Dave Wood's Book Report, Oct. 18, 2006
Poetry lost a treasure in August with the death of John R. Mitchell, age 66, just retired from the English Department at Augsburg College, where he taught for 37 years. Poetry bubbled out of Mitchell's fertile mind in great abundance. Many poems were published in Minneapolis's venerable North Stone Review. Still others appeared in Murphy Square, the college's literary magazine. And thousands -- yes thousands -- showed up in friends' mail and later e-mail. Many of Mitchell's students succeeded spectacularly, including the late John Engman, a poet. Or the fiction of Anne Panning, who just won the Flannery O'Connor award for short fiction.
Mitchell might have published more himself had he not spent so much time talking and arguing and laughing with his students. Fortunately, his friends put together a small chapbook what was passed out at the Memorial Service. Attendance was huge, but my wife managed to grab the last copy. Here's a sample of John's poetry, much of which was based on events from his childhood in Alabama:
'A spunky circus came
To town by rail
When I was a kid.
Elephants dragged long poles
Through the mud.
There were lions in dirty cages
And men who needed a bath.
The glitter of women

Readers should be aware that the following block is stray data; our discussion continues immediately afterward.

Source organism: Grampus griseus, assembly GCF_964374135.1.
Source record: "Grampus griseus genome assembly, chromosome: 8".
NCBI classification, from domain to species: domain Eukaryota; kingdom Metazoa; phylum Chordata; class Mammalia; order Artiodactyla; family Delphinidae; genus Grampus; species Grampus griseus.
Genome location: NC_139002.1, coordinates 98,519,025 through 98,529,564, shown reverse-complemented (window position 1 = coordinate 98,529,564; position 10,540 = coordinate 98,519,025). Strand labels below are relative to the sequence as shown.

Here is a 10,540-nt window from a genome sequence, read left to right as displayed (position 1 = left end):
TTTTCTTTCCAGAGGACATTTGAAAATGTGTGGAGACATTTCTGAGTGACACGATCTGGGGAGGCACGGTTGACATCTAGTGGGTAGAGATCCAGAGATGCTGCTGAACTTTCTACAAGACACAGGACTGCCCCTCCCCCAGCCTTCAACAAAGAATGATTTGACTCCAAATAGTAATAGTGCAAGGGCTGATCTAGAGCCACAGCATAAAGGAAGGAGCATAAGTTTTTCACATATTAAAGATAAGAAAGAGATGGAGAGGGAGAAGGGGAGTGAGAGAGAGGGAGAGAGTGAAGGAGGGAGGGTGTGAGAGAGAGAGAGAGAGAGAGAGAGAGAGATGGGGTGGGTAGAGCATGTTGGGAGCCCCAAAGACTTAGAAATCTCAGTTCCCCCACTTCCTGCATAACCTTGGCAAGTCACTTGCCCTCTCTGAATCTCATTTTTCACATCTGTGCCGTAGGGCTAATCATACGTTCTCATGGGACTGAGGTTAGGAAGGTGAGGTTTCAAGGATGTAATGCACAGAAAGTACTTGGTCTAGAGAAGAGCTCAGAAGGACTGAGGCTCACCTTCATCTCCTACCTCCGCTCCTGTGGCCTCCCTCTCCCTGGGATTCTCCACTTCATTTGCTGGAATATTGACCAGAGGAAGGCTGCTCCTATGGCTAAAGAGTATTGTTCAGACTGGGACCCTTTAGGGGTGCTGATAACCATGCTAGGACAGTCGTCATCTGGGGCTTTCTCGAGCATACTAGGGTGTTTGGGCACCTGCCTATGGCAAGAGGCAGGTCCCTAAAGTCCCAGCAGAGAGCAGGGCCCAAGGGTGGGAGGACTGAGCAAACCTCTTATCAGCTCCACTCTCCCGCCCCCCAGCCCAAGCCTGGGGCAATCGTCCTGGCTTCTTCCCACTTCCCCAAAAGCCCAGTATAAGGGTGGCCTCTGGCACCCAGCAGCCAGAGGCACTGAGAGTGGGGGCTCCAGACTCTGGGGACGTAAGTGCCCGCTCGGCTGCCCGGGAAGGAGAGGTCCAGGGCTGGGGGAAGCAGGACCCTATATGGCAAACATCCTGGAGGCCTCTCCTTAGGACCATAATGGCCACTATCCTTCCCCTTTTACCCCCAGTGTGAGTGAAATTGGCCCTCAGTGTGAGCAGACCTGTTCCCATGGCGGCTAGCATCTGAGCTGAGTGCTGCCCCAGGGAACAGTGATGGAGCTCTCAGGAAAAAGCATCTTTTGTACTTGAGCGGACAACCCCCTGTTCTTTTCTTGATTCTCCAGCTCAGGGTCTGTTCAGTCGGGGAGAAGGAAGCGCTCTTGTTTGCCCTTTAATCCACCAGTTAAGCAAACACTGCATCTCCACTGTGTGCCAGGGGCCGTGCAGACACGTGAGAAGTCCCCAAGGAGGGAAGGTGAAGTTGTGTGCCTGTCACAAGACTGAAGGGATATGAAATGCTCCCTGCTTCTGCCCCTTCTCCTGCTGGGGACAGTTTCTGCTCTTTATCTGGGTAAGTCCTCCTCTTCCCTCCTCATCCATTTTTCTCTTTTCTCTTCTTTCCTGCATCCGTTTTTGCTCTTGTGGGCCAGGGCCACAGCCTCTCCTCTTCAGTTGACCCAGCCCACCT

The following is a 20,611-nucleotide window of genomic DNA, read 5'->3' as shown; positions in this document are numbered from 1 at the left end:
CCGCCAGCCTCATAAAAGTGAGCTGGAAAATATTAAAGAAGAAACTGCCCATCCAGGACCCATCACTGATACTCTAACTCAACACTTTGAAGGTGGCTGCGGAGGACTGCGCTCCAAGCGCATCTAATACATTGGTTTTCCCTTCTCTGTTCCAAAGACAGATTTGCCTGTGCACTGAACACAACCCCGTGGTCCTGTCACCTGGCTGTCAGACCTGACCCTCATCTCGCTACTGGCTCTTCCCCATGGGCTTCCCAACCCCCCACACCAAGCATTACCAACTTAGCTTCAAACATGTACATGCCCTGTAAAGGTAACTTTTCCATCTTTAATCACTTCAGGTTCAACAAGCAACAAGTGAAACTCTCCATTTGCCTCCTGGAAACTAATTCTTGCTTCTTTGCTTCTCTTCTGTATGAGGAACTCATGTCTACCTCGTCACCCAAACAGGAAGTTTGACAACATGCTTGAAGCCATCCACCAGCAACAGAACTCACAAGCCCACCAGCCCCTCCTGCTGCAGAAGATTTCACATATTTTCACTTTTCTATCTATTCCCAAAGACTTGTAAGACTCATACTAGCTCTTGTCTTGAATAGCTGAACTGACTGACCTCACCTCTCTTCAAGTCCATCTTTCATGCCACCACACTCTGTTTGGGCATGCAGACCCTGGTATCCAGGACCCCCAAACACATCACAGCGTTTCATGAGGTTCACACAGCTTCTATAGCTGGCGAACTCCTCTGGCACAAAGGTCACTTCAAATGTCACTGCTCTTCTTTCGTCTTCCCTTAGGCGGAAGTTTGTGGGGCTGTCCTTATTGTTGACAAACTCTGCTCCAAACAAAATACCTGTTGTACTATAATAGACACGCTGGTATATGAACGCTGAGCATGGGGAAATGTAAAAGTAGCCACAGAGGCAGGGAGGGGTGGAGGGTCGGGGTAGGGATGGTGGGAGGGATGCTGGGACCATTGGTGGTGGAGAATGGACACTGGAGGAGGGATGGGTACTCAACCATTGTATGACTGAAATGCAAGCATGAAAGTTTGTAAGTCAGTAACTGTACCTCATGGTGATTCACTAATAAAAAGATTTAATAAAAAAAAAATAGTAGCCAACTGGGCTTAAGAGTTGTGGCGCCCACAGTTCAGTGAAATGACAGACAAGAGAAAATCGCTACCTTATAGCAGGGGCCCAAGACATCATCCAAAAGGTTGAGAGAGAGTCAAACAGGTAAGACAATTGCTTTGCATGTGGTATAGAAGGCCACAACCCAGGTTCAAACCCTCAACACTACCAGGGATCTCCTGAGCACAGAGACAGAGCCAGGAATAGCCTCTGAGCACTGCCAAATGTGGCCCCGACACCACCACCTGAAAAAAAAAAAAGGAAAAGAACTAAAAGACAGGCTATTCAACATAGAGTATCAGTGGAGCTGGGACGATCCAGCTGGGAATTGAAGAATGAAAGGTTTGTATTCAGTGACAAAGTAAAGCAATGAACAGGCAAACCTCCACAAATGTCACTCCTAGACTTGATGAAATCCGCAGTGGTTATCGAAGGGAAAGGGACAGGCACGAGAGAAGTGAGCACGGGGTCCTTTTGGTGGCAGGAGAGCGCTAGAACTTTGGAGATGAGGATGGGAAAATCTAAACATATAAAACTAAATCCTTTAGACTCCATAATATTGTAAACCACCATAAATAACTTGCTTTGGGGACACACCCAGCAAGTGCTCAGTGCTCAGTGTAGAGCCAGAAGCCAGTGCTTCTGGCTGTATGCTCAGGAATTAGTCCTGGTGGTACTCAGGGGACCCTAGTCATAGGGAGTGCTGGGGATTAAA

Standing on white horses
Reeked of eternity
Their underarms of love.
The clowns looked stunted
In their growth,
The man on the flying trapeze
And reached the hand of God'
Sixty years ago, the annual polio scare was about over for the year in my hometown. But from August until mid-October we all shook in our boots. Would I be this year's victim? It seemed that every year three or four kids would contract polio in our little town
So when the dog days of August rolled around, my grandmother, with whom I lived, pulled the shades in the old house, forbade my swimming in the millpond, kept me away from crowds at the Pix movie theatre.
Years earlier I had a small polio episode, but nothing that truly affected my life. At the same time, up in Spooner, John Durand, who became a college roommate years later, came down with it and last year wrote "Behind Enemy Lines," a wonderfully told story I reviewed several months ago. It's a book about how Wisconsin's kids were managed when they contracted polio.
A great companion piece to Durand's book -- and an expansion -- is the 2006 Pulitzer Prize in History, "Polio: An American Story," by David M. Oshinsky just issued in paperback by Oxford University Press ($16.95).
Oshinsky takes the story to the entire nation and chronicles the battle against the frightening disease from the March of Dimes crusade up to the development of the Salk and Sabin vaccines in the 1950s. He uses heretofore unavailable documents to describe President Franklin Roosevelt's behind-the-scenes efforts to get the polio crusade off the ground; the use of children victims in sometimes unethical experiments; how Jonas Salk almost got dumped by his funders when it was learned that he had left-wing sympathies in the 1930s.
The book is full of nostalgic pictures of FDR swimming in Georgia with a bunch of child victims, Sister Kenny treating a little patient, lines of people waiting to get a shot of vaccine.
Oshinsky also reminds us that polio is still rampant in other parts of the world. It's a book for the ages.
Dave Wood is a past vice-president of the National Book Critics Circle and former book review editor of the Minneapolis Star Tribune.